NYT also asks, Is Jon Stewart the most trusted man in America?I don't know about that, but I sure as hell trust him over Anderson Cooper. Long live The Daily Show.

And now for a bit of tab clearing:

Nicholas Baker (he of the Human Smoke) reviews Ammon Shea's experience reading the entire Oxford English Dictionary.
Yet another article from the NYT, this time asking Why We Read.
Vulture has a couple of great articles on the August movie: why they suck and a historical analysis. They also look at upcoming fall movies -- some great stuff in there, but I don't think it's going to be more depressing than last year. I mean, how could it?

Wednesday, July 30, 2008

Innovations, Age and other paradoxes

Grandiose as the heading of this post may be, I came across an interesting article by Niranjan Rajadhyaksha in Mint today. The article, referenced an American economist on the subject of innovation. Innovation has been viewed as the domain of young, dynamic people -- as something that makes a complete break from the past. What Rajadhyaksha highlights in his column via Lawrence Summers via Schumpeter, is that it may not be accurate to assume that, these days, innovation comes from these garage-types and not from within big corporations.

According to this article, there are two kinds of innovators, as identified by David Galeson, an economist at the University of Chicago: the conceptual innovators and the experimental innovators.
Galenson says that the conceptual innovators are the finders. They make bold leaps and challenge the existing way of looking at the world and doing things. This group mostly does its best work at an early age. The experimental innovators are seekers who gradually reach their goal, taking one step at a time. Their best work usually gets done later in life.
He cites some pretty interesting examples, like Jean Luc Godard, who did his best work in his younger years and Clint Eastwood, who hit his prime as a director well into his dotage. That some, like Steve Jobs, seem to have magically transcended the divide, is also duly noted.

It's interesting to apply this sort of thinking to politics. Can a comparison be made at all? The US Presidential election, with 'Change' at its center for its younger candidate, would certainly seem to suggest so. But think of India, where all our politicians not from political dynasties are gerontocrats. Are they capable of innovation in anything except new methods of graft?

Monday, July 28, 2008

Another Eternity

I so want to be regular at this thing, because I really do have things I want to say. Unfortunately, laziness and real life kind of prevent me posting here, but I'm honestly going to try to be good. (Not that anyone cares). I shall begin with some linkspam.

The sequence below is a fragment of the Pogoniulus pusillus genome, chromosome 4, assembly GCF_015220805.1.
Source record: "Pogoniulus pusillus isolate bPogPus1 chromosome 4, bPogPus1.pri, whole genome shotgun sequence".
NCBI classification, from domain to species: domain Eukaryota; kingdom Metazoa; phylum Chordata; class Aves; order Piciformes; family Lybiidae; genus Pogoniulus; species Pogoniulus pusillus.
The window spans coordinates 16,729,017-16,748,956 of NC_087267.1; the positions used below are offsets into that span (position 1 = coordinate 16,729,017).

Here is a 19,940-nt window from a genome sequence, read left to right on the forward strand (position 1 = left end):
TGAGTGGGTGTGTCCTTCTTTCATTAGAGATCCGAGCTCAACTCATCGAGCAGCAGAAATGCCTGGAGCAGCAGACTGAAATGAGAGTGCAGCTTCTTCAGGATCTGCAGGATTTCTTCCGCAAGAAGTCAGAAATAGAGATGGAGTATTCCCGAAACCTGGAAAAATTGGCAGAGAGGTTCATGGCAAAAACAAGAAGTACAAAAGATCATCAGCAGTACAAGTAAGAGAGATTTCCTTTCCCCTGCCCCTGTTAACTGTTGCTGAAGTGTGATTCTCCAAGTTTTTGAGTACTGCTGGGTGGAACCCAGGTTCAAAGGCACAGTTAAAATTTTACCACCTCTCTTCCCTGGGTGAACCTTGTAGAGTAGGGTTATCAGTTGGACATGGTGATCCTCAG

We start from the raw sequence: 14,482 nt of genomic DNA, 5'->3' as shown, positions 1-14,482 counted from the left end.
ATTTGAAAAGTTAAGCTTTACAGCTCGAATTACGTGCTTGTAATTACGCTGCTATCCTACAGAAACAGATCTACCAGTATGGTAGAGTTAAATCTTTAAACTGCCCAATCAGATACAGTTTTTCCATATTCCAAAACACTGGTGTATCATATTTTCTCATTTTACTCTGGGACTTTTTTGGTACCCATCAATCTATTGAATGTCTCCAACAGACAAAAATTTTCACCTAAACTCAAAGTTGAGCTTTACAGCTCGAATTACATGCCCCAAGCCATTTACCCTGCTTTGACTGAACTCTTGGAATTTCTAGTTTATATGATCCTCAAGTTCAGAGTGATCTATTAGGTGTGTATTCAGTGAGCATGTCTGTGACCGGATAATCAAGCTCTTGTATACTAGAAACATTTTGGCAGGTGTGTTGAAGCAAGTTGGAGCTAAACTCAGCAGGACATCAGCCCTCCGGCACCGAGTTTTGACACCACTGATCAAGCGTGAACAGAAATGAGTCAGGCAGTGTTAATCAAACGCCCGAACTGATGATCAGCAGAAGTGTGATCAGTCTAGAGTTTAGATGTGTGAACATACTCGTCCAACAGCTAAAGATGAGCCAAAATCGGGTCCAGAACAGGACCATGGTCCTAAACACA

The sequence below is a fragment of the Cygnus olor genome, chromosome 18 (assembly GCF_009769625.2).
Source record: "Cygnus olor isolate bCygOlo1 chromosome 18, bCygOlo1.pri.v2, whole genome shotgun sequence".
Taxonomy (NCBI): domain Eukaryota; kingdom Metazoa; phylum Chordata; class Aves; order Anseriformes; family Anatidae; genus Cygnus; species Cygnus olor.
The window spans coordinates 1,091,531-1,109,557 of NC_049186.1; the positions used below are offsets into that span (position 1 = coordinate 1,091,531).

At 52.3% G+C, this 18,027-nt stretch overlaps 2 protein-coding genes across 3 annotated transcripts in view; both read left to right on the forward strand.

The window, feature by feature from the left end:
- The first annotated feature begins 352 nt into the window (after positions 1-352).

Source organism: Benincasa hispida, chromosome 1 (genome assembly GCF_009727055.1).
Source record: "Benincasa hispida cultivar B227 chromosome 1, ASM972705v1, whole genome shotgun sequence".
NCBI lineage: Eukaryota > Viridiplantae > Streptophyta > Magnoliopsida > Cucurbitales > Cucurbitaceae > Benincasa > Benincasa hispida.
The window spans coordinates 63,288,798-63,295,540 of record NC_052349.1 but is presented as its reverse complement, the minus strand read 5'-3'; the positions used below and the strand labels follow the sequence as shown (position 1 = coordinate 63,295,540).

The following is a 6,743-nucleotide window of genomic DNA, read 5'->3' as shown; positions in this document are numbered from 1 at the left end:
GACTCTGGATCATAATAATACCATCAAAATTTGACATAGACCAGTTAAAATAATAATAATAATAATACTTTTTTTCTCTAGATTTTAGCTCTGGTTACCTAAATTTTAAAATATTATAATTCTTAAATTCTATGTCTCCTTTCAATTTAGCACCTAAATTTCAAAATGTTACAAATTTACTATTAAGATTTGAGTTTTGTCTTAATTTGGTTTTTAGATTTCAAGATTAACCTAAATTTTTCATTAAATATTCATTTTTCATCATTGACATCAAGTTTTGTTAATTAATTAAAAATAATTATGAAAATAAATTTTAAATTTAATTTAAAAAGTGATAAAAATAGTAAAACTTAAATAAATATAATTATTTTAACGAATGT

Slant has an excellent review of The Dark Knight. They've put into words exactly what I so loved about the movie.
There's also a great article at the Smart Set about criticism, or the lack of it, in the era of Web 2.0.
The International Herald Tribune has a fabulous article celebrating the classic book, The Leopard.

One of the more boneheaded news items in the papers today was this piece of nonsense:
New Delhi, July 28 (IANS) Condom and safe sex are terms that will find no mention in the new sex education module being devised for school students in India. It will instead stress on abstinence, the National Aids Control Organisation (NACO) announced Monday. NACO director-general Sujatha Rao said the module would be adopted after intensive consultations with all partners, including parents and teachers.
How can we, as a country, be this stupid? I know the Kamasutra thing gets brought up time and again, but really, this is ridiculous. What is the point of having a sex-education class if you're not going to, you know, actually educate children? I blame parents for this as much as the education establishment in general. Sex is a part of life. Indeed, it is essential for life. How can our policymakers just... wish it away? Newsflash: if you close your eyes and ignore something, it doesn't mean that thing will disappear. If these people are at all serious about not just containing AIDS, but, hello, preventing teen pregnancy or the spread of a whole host of other STDs, they need to get their acts together and stop being so bloody priggish. You're not talking about lessons in bestiality, for crying out loud. You're talking about a completely natural function and about protecting and preparing kids/teenagers from the consequences of unsafe sex. India's attitude towards sex needs to come out of the dark ages already. We didn't become a country of over a billion people by practicing abstinence, after all. Hypocrisy, thy name is India.

Friday, May 16, 2008

Where the women aren't

Came across an excellent article by Manohla Dargis in NYT the other day. Until she said it, I didn't realise how right she was. There really are no women in summer blockbuster movies. And when there have been women-centric films in recent times, they've not been too good, and haven't done well at the box office. In contrast though, some of the best shows on television have strong women at their centre. It's an interesting dichotomy...

Saturday, April 19, 2008

10 Things... mostly fannish

1. Coldplay's new song is great. Me love.